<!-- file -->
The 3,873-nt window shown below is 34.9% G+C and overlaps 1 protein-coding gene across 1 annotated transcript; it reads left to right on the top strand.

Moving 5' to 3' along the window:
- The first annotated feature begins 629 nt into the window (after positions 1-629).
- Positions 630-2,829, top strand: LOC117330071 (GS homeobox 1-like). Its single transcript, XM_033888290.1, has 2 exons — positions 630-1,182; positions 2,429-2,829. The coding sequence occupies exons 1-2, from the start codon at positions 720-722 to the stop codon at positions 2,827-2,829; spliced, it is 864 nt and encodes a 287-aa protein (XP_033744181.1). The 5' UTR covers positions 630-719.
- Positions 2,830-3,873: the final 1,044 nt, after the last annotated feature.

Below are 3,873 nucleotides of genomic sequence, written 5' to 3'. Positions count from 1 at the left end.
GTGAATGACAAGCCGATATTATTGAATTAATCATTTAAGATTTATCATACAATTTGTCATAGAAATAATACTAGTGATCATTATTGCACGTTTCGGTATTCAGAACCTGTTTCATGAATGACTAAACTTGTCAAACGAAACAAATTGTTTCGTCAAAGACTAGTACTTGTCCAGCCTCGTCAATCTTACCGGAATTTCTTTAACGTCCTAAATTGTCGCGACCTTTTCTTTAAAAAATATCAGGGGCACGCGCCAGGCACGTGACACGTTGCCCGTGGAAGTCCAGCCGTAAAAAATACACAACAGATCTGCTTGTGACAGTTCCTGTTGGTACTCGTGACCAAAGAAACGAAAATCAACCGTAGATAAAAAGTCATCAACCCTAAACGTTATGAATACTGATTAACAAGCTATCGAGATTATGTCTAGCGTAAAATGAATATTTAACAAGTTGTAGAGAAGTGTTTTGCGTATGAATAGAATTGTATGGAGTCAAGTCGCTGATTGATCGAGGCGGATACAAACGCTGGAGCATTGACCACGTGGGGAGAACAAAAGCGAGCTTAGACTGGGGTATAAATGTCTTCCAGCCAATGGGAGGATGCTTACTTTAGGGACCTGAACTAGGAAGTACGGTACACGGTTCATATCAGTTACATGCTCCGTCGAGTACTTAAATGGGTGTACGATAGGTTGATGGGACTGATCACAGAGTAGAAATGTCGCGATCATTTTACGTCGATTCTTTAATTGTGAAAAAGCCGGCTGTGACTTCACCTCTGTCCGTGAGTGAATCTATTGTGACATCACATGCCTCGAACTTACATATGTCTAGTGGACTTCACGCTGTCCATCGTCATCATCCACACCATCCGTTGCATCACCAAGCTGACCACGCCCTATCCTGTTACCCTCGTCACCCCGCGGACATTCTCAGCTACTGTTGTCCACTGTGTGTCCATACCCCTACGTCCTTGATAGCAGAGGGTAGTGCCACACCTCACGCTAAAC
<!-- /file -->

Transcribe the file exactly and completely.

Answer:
The 3,873-nt window shown below is 34.9% G+C and overlaps 1 protein-coding gene across 1 annotated transcript; it reads left to right on the top strand.

Moving 5' to 3' along the window:
- The first annotated feature begins 629 nt into the window (after positions 1-629).
- Positions 630-2,829, top strand: LOC117330071 (GS homeobox 1-like). Its single transcript, XM_033888290.1, has 2 exons — positions 630-1,182; positions 2,429-2,829. The coding sequence occupies exons 1-2, from the start codon at positions 720-722 to the stop codon at positions 2,827-2,829; spliced, it is 864 nt and encodes a 287-aa protein (XP_033744181.1). The 5' UTR covers positions 630-719.
- Positions 2,830-3,873: the final 1,044 nt, after the last annotated feature.

Below are 3,873 nucleotides of genomic sequence, written 5' to 3'. Positions count from 1 at the left end.
GTGAATGACAAGCCGATATTATTGAATTAATCATTTAAGATTTATCATACAATTTGTCATAGAAATAATACTAGTGATCATTATTGCACGTTTCGGTATTCAGAACCTGTTTCATGAATGACTAAACTTGTCAAACGAAACAAATTGTTTCGTCAAAGACTAGTACTTGTCCAGCCTCGTCAATCTTACCGGAATTTCTTTAACGTCCTAAATTGTCGCGACCTTTTCTTTAAAAAATATCAGGGGCACGCGCCAGGCACGTGACACGTTGCCCGTGGAAGTCCAGCCGTAAAAAATACACAACAGATCTGCTTGTGACAGTTCCTGTTGGTACTCGTGACCAAAGAAACGAAAATCAACCGTAGATAAAAAGTCATCAACCCTAAACGTTATGAATACTGATTAACAAGCTATCGAGATTATGTCTAGCGTAAAATGAATATTTAACAAGTTGTAGAGAAGTGTTTTGCGTATGAATAGAATTGTATGGAGTCAAGTCGCTGATTGATCGAGGCGGATACAAACGCTGGAGCATTGACCACGTGGGGAGAACAAAAGCGAGCTTAGACTGGGGTATAAATGTCTTCCAGCCAATGGGAGGATGCTTACTTTAGGGACCTGAACTAGGAAGTACGGTACACGGTTCATATCAGTTACATGCTCCGTCGAGTACTTAAATGGGTGTACGATAGGTTGATGGGACTGATCACAGAGTAGAAATGTCGCGATCATTTTACGTCGATTCTTTAATTGTGAAAAAGCCGGCTGTGACTTCACCTCTGTCCGTGAGTGAATCTATTGTGACATCACATGCCTCGAACTTACATATGTCTAGTGGACTTCACGCTGTCCATCGTCATCATCCACACCATCCGTTGCATCACCAAGCTGACCACGCCCTATCCTGTTACCCTCGTCACCCCGCGGACATTCTCAGCTACTGTTGTCCACTGTGTGTCCATACCCCTACGTCCTTGATAGCAGAGGGTAGTGCCACACCTCACGCTAAAC